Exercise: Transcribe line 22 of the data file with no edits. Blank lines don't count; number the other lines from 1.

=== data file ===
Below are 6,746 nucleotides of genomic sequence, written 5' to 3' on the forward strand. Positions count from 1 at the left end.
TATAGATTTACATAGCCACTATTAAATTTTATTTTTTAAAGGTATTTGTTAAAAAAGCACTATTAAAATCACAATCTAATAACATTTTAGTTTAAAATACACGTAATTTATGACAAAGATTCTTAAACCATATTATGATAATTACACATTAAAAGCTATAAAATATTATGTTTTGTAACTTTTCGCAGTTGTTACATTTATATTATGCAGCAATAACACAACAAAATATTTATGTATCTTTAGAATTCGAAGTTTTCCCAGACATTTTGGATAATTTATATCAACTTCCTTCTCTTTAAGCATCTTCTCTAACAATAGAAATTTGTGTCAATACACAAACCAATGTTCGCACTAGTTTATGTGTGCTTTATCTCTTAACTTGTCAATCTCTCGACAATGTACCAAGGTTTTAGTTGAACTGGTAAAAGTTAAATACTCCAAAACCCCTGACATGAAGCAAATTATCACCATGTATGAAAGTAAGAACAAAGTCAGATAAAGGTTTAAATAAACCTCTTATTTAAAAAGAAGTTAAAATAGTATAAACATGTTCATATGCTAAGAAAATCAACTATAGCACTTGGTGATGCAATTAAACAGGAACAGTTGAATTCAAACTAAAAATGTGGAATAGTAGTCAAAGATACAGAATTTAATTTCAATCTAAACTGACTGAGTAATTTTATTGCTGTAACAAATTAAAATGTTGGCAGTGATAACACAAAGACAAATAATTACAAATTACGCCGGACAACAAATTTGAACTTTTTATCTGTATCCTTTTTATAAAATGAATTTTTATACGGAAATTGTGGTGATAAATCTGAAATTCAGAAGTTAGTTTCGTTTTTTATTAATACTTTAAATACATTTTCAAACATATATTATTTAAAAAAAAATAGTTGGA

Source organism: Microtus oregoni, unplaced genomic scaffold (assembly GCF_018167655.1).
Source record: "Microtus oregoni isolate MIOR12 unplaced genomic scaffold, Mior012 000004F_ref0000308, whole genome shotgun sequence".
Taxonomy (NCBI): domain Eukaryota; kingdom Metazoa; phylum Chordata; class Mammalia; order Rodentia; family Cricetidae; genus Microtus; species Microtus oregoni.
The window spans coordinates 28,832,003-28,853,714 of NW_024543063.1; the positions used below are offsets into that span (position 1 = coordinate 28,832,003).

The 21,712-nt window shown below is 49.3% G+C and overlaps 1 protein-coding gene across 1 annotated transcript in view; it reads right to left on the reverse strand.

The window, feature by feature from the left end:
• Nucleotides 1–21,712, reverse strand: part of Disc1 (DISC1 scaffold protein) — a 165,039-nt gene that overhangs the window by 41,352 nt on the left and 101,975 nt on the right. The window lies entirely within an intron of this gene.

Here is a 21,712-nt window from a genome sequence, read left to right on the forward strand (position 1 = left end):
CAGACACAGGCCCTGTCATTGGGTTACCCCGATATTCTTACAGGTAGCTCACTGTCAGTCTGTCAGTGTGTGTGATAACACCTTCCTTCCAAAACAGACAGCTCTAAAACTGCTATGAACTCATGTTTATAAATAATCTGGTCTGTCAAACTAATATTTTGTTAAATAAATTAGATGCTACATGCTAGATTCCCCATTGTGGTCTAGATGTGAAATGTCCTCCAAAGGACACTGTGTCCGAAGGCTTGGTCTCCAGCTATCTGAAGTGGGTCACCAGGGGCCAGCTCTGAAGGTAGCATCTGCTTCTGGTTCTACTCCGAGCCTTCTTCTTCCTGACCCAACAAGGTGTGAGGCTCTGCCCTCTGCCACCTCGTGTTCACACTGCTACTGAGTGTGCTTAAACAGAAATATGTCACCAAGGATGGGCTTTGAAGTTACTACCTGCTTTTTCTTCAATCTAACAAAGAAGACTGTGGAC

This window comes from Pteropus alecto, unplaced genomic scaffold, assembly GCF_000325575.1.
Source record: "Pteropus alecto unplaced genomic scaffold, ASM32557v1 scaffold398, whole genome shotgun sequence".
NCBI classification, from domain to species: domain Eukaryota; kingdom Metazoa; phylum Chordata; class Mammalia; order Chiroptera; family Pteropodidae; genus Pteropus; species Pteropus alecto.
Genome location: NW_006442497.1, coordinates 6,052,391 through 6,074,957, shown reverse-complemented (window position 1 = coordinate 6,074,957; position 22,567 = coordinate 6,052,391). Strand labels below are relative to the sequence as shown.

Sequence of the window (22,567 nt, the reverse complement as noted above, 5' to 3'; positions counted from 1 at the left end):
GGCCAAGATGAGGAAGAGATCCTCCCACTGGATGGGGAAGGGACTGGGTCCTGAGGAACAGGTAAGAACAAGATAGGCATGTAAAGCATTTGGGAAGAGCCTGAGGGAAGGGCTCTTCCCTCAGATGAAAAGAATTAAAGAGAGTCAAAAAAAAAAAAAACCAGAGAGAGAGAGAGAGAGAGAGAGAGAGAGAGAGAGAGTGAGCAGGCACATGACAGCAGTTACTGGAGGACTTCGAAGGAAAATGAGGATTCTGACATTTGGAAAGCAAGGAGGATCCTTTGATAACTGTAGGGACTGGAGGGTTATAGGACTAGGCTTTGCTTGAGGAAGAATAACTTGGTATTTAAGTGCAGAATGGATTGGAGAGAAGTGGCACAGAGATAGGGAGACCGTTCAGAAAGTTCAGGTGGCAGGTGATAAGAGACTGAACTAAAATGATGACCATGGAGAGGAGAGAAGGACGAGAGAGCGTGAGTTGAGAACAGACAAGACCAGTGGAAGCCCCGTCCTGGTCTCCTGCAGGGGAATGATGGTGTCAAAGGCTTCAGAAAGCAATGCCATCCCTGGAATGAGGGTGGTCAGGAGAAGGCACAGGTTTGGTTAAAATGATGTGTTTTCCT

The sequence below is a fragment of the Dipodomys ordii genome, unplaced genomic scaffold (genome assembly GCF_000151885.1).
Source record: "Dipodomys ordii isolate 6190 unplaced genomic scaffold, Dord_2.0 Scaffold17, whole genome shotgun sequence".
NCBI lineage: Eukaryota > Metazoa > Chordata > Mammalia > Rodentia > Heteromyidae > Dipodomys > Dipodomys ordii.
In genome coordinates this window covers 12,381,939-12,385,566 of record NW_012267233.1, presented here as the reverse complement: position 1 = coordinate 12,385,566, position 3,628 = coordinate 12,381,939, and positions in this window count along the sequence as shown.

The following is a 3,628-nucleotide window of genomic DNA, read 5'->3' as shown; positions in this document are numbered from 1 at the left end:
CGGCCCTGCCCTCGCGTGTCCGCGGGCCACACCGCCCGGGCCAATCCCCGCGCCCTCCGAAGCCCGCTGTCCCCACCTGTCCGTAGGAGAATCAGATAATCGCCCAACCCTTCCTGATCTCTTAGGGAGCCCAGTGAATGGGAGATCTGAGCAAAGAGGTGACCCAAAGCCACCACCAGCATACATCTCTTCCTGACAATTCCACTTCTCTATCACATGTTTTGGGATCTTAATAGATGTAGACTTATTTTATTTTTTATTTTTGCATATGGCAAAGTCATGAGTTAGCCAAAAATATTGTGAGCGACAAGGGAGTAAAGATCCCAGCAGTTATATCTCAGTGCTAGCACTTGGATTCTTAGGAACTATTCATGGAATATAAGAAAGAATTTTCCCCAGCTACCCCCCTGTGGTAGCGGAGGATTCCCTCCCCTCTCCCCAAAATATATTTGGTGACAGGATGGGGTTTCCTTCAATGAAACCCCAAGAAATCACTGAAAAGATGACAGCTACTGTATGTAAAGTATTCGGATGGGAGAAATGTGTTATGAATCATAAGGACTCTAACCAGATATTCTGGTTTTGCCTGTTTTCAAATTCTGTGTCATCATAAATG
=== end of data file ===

The following is a 3,628-nucleotide window of genomic DNA, read 5'->3' as shown; positions in this document are numbered from 1 at the left end: